Featured Research

from universities, journals, and other organizations

Scientists Improve Techniques For Identifying Elusive And Highly Valuable Stem Cells At The Genetic Level

Date:
February 28, 2001
Source:
University Of California, Los Angeles
Summary:
A new study led by Dr. Daniel Geschwind, assistant professor of neurology at UCLA, and Dr. Harley Kornblum, assistant professor of pharmacology and pediatrics at UCLA, increases our understanding of how to pinpoint the elusive and highly valuable stem cells in the human body.

A new study led by Dr. Daniel Geschwind, assistant professor of neurology at UCLA, and Dr. Harley Kornblum, assistant professor of pharmacology and pediatrics at UCLA, increases our understanding of how to pinpoint the elusive and highly valuable stem cells in the human body.

Related Articles


Stem cells, which can develop into any type of cell, hold tremendous promise for treating a wide variety of illnesses and injuries. Neural stem cells can develop into any type of nervous system tissue, and in some cases, can develop into non-neural tissues.

"Our study represents a very basic but important initial step toward the eventual goal of improving treatments for spinal cord injuries, stroke, Alzheimer's and other conditions where neural transplantation may be an option to consider," said Geschwind, who directs the university's neurogenetics program. Their research appears in the February issue of the journal Neuron.

Through a sophisticated laboratory analysis, the researchers identified gene expression patterns that are greatly increased in stem cells. In the process, they identified 19 previously unknown genes. This knowledge at the genetic level will serve as a resource for scientists who are trying to purify and grow such cells in hopes of achieving medical breakthroughs.

Geschwind, who completed his internship, residency and post-doctoral work at the UCLA School of Medicine, received the Frontiers of Science Award from UCLA in 1998. Other honors include the McDonnell-Pew Foundation Award in Cognitive Neuroscience in 1995-98.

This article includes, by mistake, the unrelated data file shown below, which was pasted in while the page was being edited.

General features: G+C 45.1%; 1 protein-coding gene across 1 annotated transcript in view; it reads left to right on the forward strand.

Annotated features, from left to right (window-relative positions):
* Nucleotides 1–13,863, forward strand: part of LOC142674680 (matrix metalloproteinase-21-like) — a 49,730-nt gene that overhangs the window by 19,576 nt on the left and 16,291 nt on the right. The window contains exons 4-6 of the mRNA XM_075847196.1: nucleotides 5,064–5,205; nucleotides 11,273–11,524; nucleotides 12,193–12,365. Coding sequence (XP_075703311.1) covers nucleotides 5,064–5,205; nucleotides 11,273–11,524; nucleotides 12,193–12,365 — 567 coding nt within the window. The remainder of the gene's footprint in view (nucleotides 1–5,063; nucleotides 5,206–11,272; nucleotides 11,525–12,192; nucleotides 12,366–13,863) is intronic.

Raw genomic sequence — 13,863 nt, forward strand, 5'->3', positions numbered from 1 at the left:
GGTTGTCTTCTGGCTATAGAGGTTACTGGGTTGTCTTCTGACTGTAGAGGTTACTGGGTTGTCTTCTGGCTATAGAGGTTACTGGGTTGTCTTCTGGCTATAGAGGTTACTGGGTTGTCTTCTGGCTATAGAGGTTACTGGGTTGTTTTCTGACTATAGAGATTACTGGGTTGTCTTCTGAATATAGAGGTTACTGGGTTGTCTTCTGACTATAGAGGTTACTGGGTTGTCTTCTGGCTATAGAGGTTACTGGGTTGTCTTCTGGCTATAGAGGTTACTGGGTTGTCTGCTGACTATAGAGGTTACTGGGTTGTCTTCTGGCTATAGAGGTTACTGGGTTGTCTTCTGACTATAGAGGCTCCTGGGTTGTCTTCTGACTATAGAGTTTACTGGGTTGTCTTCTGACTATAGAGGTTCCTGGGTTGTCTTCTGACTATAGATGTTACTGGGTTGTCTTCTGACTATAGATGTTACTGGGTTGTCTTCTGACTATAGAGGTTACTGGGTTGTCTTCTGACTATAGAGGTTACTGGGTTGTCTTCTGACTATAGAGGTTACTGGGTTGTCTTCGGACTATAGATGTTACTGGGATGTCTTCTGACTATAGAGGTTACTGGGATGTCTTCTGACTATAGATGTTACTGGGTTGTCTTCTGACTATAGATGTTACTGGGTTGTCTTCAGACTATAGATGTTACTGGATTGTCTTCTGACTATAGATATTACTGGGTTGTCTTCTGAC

Kornblum, a pediatric neurologist, also completed clinical and postdoctoral training at UCLA and works in the field of neural stem cells and neural repair. Kornblum's honors include the PRIME/Howard Hughes Award, Department of Pediatrics, UCLA, in 1996, 2000 and 2001.

The study in Neuron is entitled "A Genetic Analysis of Neural Progenitor Differentiation," and was supported by the Shapiro Foundation and the National Institute of Mental Health.


Story Source:

The above story is based on materials provided by University Of California, Los Angeles. Note: Materials may be edited for content and length.


Cite This Page:

University Of California, Los Angeles. "Scientists Improve Techniques For Identifying Elusive And Highly Valuable Stem Cells At The Genetic Level." ScienceDaily. ScienceDaily, 28 February 2001. <www.sciencedaily.com/releases/2001/02/010226070549.htm>.
University Of California, Los Angeles. (2001, February 28). Scientists Improve Techniques For Identifying Elusive And Highly Valuable Stem Cells At The Genetic Level. ScienceDaily. Retrieved December 21, 2014 from www.sciencedaily.com/releases/2001/02/010226070549.htm